Interestingly many of the actinobacterial strains from marine and littoral lichens were not streptomycetes (Table 2). Not until recent times have the widespread occurrence and relative common presence of ”non-streptomycete” actinobacteria have only recently come to light32,33,34,35. The work presented here adds to the literature that once again indicates that the term “rare actinomycetes” is a misnomer36. These taxa (for example Nocardiaceae, Promicromonosporaceae and Pseudonocardiaceae) have been already shown to be valuable bioresources for pharmacological prospecting. Furthermore, a large numbers of streptomycetes were also isolated from these lichens. Although members of this genus are often considered a “spent force” in terms of biodiscovery, one has to note that at least 13 novel biomolecules have been reported from this taxa in the first half of 2014 alone37,38,39,40,41,42,43,44,45,46,47,48. Additionally, Takagi and Shin-ya (2011)49 have shown novelty in actinobacterial taxa alone does not always mean the presence of novel bioactive compounds.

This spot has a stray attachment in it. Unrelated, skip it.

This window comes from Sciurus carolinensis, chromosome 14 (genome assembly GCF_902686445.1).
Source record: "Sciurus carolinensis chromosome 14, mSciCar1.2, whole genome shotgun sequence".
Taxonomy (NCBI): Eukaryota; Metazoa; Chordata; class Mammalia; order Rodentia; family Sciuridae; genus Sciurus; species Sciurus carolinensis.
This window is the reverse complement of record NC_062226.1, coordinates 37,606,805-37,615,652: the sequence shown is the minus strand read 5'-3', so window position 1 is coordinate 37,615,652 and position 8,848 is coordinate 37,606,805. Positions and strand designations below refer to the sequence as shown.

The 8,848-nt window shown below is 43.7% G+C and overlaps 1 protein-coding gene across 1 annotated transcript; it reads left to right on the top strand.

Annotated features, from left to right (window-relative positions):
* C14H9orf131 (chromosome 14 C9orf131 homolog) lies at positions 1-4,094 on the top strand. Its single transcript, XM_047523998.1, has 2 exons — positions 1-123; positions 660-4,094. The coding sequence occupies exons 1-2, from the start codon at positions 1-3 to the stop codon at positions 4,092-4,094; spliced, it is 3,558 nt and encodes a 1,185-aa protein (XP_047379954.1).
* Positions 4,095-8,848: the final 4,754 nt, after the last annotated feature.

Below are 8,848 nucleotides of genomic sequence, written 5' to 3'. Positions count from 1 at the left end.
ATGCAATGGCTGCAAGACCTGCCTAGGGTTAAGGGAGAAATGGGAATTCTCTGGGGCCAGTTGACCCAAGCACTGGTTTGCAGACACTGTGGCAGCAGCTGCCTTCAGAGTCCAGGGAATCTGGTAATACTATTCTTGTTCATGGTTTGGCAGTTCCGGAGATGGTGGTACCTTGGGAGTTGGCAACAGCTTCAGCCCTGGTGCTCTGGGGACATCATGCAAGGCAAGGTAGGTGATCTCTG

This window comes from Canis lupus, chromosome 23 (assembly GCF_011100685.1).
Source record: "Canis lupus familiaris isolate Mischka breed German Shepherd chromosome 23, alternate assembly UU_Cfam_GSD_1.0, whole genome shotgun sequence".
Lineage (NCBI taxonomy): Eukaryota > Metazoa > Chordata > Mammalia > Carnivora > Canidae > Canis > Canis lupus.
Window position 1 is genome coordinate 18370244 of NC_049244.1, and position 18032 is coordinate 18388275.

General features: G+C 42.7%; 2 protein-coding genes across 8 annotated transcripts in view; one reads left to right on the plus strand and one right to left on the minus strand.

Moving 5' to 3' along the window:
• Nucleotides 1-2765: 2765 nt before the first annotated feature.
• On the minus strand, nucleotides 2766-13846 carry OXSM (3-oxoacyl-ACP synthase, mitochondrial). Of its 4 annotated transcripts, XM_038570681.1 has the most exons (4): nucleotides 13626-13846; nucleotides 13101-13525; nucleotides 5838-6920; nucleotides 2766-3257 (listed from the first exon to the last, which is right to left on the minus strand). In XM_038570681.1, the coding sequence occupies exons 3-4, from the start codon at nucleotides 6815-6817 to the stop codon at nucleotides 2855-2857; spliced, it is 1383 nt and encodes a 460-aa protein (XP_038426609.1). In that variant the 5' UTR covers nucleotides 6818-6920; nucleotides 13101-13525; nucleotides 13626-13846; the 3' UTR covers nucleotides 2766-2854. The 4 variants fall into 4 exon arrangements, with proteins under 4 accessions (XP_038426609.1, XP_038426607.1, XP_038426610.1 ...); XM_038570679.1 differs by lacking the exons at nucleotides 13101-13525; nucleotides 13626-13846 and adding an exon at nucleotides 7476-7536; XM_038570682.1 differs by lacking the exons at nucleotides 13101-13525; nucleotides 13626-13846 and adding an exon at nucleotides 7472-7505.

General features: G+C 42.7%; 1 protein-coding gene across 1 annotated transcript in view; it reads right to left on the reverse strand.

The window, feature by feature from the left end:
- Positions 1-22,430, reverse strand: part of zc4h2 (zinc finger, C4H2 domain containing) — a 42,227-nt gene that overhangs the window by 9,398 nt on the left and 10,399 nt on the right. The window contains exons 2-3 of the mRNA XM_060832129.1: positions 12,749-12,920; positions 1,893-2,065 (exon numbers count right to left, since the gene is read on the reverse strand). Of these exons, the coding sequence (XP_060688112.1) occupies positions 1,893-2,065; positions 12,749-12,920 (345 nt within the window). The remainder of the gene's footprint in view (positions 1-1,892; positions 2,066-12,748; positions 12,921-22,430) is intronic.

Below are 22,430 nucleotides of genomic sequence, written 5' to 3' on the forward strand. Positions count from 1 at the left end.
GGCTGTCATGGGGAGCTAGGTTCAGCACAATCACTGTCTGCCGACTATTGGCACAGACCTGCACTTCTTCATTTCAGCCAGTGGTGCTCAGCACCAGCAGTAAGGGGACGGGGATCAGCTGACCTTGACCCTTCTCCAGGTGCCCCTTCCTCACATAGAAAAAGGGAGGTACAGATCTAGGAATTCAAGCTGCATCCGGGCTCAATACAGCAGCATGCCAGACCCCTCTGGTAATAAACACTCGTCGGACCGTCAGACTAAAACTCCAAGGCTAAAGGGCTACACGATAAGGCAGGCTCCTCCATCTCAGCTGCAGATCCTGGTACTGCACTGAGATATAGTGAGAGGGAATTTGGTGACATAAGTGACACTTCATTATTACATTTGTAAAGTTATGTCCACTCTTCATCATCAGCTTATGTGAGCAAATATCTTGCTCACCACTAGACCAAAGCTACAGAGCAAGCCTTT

Overall, many of the strains were closely related and in some cases had 16S rRNA genes identical to strains know to produce bioactive compounds in the genera Streptomyces, Mycobacterium, Curtobacter, Microbacterium, Micrococcus and Nocardioides. More specifically, 41 different compounds have been reported for strains or species most closely related to our actinobacterial isolates (15 compounds described from bacterial strains isolated from marine environments and 26 compounds for bacteria isolated from other environments; Table 2) those include exopolysaccharides, diketopiperazines, angucyclines, anthracyclines, a macrolactone and an enediyne). The biosynthesis of many of these compounds include polyketide synthases and in prokaryotes, polyketide synthases of types I, II and III are present. However, type I PKS systems are much more common, specific for bacteria and mainly found in actinomycetes where some are known to produce bioactive compounds50. The presence of PKS types I and II gene clusters in marine and littoral lichen isolates, furthers the evidence of their biosynthetic potential.